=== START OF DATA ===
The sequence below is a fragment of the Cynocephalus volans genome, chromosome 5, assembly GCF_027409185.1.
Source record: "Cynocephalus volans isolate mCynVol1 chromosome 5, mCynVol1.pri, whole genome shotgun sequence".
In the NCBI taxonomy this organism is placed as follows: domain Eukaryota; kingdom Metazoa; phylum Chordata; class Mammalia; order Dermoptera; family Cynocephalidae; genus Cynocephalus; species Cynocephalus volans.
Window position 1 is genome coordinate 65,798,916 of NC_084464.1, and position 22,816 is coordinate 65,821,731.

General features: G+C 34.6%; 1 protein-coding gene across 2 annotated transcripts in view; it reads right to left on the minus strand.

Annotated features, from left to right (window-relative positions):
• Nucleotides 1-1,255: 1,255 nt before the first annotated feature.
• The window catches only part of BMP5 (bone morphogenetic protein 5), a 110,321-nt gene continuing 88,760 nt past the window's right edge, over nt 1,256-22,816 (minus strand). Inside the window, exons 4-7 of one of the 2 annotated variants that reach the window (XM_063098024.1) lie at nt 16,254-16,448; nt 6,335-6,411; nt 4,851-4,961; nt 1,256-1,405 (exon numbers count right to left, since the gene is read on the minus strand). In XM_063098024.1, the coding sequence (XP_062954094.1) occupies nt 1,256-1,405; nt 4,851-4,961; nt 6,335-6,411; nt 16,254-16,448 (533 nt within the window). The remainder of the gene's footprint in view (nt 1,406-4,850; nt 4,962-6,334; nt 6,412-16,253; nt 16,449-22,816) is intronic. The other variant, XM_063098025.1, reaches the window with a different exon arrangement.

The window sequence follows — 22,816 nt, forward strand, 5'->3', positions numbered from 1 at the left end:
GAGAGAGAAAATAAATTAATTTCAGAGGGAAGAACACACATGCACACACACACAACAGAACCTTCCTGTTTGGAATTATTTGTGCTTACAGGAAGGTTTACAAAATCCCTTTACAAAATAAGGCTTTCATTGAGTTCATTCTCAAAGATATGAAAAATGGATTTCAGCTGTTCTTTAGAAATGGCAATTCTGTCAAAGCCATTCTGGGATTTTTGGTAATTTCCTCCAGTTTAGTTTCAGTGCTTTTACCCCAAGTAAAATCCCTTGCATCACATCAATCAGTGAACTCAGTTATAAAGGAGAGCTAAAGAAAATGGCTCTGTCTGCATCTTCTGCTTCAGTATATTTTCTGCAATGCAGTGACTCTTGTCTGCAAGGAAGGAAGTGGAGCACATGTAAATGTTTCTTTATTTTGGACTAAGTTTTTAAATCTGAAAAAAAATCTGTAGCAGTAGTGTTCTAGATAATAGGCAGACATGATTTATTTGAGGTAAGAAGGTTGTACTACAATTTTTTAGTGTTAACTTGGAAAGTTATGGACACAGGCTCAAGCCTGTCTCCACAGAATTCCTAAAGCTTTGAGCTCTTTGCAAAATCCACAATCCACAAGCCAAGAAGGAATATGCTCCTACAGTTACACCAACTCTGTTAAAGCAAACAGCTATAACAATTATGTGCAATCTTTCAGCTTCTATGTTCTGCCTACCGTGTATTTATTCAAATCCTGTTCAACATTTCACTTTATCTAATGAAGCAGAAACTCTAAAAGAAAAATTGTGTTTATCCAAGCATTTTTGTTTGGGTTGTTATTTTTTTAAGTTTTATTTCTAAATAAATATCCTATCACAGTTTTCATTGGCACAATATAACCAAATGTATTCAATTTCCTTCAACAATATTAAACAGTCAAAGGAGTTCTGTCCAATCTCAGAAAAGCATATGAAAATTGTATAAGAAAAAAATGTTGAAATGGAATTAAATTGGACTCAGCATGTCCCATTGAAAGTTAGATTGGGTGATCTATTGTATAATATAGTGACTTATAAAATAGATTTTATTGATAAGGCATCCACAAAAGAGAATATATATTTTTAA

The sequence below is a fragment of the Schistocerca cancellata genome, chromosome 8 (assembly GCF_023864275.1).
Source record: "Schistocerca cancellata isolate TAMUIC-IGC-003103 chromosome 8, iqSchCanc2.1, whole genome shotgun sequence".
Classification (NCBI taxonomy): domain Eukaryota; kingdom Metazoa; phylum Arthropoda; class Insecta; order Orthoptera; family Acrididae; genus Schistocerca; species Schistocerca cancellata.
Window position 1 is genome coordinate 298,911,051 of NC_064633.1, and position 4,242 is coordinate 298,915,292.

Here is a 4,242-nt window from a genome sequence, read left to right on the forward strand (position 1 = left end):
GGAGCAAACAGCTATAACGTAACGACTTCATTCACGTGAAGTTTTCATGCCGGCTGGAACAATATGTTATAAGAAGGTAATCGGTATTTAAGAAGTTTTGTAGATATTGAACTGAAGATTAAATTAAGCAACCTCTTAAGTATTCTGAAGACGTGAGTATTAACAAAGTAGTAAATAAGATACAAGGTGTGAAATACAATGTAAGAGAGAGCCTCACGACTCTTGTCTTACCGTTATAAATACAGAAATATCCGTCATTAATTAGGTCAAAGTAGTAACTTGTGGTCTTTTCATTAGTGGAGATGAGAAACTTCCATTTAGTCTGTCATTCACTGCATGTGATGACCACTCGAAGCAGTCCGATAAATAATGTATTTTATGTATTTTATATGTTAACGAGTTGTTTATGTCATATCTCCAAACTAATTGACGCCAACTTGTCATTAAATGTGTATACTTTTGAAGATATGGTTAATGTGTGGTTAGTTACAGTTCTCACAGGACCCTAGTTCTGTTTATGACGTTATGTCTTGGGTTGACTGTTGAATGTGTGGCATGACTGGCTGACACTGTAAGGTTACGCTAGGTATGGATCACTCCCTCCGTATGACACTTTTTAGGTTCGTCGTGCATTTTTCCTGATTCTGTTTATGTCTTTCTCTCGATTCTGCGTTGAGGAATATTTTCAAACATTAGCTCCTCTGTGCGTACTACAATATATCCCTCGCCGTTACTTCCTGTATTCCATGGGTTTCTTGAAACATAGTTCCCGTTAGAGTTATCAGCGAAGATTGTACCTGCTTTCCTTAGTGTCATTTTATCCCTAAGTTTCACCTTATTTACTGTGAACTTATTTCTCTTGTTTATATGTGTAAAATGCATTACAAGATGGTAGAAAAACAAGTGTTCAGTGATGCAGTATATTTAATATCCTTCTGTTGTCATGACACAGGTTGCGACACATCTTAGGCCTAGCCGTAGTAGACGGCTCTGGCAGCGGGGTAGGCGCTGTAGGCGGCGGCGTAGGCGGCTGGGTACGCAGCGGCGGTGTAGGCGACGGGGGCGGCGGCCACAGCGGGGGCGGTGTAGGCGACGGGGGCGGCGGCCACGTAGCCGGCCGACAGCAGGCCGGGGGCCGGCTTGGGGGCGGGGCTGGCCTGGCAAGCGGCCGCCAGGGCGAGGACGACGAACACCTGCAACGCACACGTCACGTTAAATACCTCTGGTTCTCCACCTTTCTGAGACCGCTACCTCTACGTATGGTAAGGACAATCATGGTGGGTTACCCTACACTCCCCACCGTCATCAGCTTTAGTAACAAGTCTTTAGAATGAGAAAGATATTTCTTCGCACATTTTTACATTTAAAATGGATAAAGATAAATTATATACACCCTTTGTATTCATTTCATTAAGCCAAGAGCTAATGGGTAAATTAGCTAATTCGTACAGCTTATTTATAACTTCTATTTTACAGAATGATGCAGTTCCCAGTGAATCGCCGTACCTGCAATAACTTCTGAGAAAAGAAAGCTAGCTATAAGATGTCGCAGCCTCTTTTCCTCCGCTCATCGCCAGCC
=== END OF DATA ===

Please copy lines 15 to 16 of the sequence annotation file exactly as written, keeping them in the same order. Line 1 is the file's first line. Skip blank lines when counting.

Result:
Here is a 4,242-nt window from a genome sequence, read left to right on the forward strand (position 1 = left end):
GGAGCAAACAGCTATAACGTAACGACTTCATTCACGTGAAGTTTTCATGCCGGCTGGAACAATATGTTATAAGAAGGTAATCGGTATTTAAGAAGTTTTGTAGATATTGAACTGAAGATTAAATTAAGCAACCTCTTAAGTATTCTGAAGACGTGAGTATTAACAAAGTAGTAAATAAGATACAAGGTGTGAAATACAATGTAAGAGAGAGCCTCACGACTCTTGTCTTACCGTTATAAATACAGAAATATCCGTCATTAATTAGGTCAAAGTAGTAACTTGTGGTCTTTTCATTAGTGGAGATGAGAAACTTCCATTTAGTCTGTCATTCACTGCATGTGATGACCACTCGAAGCAGTCCGATAAATAATGTATTTTATGTATTTTATATGTTAACGAGTTGTTTATGTCATATCTCCAAACTAATTGACGCCAACTTGTCATTAAATGTGTATACTTTTGAAGATATGGTTAATGTGTGGTTAGTTACAGTTCTCACAGGACCCTAGTTCTGTTTATGACGTTATGTCTTGGGTTGACTGTTGAATGTGTGGCATGACTGGCTGACACTGTAAGGTTACGCTAGGTATGGATCACTCCCTCCGTATGACACTTTTTAGGTTCGTCGTGCATTTTTCCTGATTCTGTTTATGTCTTTCTCTCGATTCTGCGTTGAGGAATATTTTCAAACATTAGCTCCTCTGTGCGTACTACAATATATCCCTCGCCGTTACTTCCTGTATTCCATGGGTTTCTTGAAACATAGTTCCCGTTAGAGTTATCAGCGAAGATTGTACCTGCTTTCCTTAGTGTCATTTTATCCCTAAGTTTCACCTTATTTACTGTGAACTTATTTCTCTTGTTTATATGTGTAAAATGCATTACAAGATGGTAGAAAAACAAGTGTTCAGTGATGCAGTATATTTAATATCCTTCTGTTGTCATGACACAGGTTGCGACACATCTTAGGCCTAGCCGTAGTAGACGGCTCTGGCAGCGGGGTAGGCGCTGTAGGCGGCGGCGTAGGCGGCTGGGTACGCAGCGGCGGTGTAGGCGACGGGGGCGGCGGCCACAGCGGGGGCGGTGTAGGCGACGGGGGCGGCGGCCACGTAGCCGGCCGACAGCAGGCCGGGGGCCGGCTTGGGGGCGGGGCTGGCCTGGCAAGCGGCCGCCAGGGCGAGGACGACGAACACCTGCAACGCACACGTCACGTTAAATACCTCTGGTTCTCCACCTTTCTGAGACCGCTACCTCTACGTATGGTAAGGACAATCATGGTGGGTTACCCTACACTCCCCACCGTCATCAGCTTTAGTAACAAGTCTTTAGAATGAGAAAGATATTTCTTCGCACATTTTTACATTTAAAATGGATAAAGATAAATTATATACACCCTTTGTATTCATTTCATTAAGCCAAGAGCTAATGGGTAAATTAGCTAATTCGTACAGCTTATTTATAACTTCTATTTTACAGAATGATGCAGTTCCCAGTGAATCGCCGTACCTGCAATAACTTCTGAGAAAAGAAAGCTAGCTATAAGATGTCGCAGCCTCTTTTCCTCCGCTCATCGCCAGCC